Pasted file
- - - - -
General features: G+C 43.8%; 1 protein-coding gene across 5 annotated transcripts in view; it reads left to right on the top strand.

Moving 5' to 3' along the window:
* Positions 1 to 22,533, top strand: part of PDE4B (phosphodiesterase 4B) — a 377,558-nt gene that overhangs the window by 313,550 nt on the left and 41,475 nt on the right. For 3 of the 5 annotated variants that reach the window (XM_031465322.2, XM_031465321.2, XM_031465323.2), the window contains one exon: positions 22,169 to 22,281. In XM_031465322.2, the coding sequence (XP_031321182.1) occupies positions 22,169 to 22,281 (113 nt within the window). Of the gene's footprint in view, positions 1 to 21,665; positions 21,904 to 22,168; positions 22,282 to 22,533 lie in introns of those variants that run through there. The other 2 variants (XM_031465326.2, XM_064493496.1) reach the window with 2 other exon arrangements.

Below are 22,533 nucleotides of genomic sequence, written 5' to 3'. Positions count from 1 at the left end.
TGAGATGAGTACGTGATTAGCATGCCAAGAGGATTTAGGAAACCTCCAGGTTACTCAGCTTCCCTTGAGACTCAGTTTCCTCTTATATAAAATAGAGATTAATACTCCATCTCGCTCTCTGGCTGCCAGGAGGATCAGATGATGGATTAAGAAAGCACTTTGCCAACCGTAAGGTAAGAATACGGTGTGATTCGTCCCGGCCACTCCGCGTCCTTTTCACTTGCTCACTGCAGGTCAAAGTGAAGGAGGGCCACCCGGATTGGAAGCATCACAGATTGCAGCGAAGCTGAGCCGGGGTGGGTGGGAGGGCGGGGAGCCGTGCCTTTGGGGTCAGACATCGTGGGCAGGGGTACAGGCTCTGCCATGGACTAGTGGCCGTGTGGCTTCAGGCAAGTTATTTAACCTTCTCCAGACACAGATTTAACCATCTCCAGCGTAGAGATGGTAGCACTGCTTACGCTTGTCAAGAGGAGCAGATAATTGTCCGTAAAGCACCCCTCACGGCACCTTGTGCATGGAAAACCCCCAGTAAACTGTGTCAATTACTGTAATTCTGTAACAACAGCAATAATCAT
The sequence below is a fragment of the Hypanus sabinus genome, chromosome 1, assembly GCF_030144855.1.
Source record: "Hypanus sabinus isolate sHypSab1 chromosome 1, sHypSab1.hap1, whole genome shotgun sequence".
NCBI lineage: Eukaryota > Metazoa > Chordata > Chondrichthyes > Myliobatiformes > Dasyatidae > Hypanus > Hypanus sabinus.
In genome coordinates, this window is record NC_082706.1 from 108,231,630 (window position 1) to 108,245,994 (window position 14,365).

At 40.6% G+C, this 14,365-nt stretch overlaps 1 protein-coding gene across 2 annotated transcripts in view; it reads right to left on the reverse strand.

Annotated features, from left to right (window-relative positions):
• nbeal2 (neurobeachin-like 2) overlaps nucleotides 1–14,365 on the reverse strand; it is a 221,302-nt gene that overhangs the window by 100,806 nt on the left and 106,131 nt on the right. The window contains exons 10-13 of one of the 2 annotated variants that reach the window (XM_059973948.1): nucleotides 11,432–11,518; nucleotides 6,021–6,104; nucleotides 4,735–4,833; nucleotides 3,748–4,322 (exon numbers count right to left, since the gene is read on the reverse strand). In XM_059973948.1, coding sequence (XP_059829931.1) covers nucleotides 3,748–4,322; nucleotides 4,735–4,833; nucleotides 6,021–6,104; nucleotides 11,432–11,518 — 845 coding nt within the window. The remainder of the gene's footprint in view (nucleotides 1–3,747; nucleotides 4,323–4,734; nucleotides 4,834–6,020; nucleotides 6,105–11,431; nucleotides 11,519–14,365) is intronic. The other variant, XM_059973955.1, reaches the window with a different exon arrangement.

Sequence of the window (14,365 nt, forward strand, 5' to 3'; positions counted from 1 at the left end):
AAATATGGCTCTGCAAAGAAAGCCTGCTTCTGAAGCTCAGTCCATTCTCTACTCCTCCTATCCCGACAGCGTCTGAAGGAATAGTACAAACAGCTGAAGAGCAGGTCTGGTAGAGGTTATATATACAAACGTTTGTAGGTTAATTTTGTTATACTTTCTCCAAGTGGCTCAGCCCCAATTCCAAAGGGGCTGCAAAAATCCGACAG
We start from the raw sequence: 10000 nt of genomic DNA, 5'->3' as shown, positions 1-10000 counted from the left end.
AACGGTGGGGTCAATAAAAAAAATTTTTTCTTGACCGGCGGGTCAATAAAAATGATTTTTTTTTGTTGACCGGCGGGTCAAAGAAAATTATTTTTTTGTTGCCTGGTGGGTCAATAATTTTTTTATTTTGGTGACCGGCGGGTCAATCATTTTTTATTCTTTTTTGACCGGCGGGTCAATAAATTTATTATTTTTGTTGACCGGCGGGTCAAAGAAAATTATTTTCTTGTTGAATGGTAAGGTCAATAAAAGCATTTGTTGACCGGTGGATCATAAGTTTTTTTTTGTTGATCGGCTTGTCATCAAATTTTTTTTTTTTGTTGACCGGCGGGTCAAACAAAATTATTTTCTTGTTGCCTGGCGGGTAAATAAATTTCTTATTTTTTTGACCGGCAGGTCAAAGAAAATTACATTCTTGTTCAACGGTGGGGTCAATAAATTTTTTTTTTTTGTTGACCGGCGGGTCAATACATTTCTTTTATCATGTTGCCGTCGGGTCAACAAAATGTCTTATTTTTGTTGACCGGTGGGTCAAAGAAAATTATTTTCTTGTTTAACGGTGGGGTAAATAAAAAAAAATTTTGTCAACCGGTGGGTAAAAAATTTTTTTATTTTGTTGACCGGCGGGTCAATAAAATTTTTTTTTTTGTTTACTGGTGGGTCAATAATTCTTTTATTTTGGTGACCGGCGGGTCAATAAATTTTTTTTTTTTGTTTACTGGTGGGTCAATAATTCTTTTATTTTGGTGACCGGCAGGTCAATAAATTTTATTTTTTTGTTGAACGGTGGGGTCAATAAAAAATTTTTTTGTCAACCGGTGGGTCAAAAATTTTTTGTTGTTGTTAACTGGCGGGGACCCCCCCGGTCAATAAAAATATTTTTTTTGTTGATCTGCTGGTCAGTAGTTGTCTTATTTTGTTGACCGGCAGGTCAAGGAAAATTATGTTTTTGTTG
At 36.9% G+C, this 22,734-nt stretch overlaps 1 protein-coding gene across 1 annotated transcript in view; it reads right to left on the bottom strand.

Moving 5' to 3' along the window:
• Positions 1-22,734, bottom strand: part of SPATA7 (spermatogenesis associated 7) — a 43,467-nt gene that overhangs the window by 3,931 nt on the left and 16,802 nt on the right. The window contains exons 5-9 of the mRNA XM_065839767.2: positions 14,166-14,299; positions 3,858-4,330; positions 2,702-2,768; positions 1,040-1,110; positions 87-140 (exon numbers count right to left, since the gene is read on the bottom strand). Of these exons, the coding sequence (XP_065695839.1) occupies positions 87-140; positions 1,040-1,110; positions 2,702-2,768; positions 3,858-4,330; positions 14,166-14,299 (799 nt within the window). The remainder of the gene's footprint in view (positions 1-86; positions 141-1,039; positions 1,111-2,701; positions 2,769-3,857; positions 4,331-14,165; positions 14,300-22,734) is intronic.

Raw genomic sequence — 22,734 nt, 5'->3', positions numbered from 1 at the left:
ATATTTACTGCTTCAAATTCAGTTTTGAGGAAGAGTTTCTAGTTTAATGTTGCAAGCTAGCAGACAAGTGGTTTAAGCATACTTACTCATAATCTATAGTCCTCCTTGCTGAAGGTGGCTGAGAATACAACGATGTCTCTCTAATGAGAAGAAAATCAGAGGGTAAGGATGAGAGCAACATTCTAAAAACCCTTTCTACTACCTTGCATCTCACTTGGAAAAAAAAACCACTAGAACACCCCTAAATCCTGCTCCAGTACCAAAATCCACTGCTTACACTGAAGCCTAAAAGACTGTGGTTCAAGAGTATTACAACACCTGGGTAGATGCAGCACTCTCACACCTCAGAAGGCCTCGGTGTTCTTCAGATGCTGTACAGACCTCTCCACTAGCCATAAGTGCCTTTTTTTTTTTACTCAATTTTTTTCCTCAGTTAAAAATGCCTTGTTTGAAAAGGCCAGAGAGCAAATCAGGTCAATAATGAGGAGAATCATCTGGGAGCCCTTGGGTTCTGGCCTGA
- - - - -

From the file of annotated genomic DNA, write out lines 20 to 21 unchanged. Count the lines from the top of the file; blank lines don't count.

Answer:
Raw genomic sequence — 22,734 nt, 5'->3', positions numbered from 1 at the left:
ATATTTACTGCTTCAAATTCAGTTTTGAGGAAGAGTTTCTAGTTTAATGTTGCAAGCTAGCAGACAAGTGGTTTAAGCATACTTACTCATAATCTATAGTCCTCCTTGCTGAAGGTGGCTGAGAATACAACGATGTCTCTCTAATGAGAAGAAAATCAGAGGGTAAGGATGAGAGCAACATTCTAAAAACCCTTTCTACTACCTTGCATCTCACTTGGAAAAAAAAACCACTAGAACACCCCTAAATCCTGCTCCAGTACCAAAATCCACTGCTTACACTGAAGCCTAAAAGACTGTGGTTCAAGAGTATTACAACACCTGGGTAGATGCAGCACTCTCACACCTCAGAAGGCCTCGGTGTTCTTCAGATGCTGTACAGACCTCTCCACTAGCCATAAGTGCCTTTTTTTTTTTACTCAATTTTTTTCCTCAGTTAAAAATGCCTTGTTTGAAAAGGCCAGAGAGCAAATCAGGTCAATAATGAGGAGAATCATCTGGGAGCCCTTGGGTTCTGGCCTGA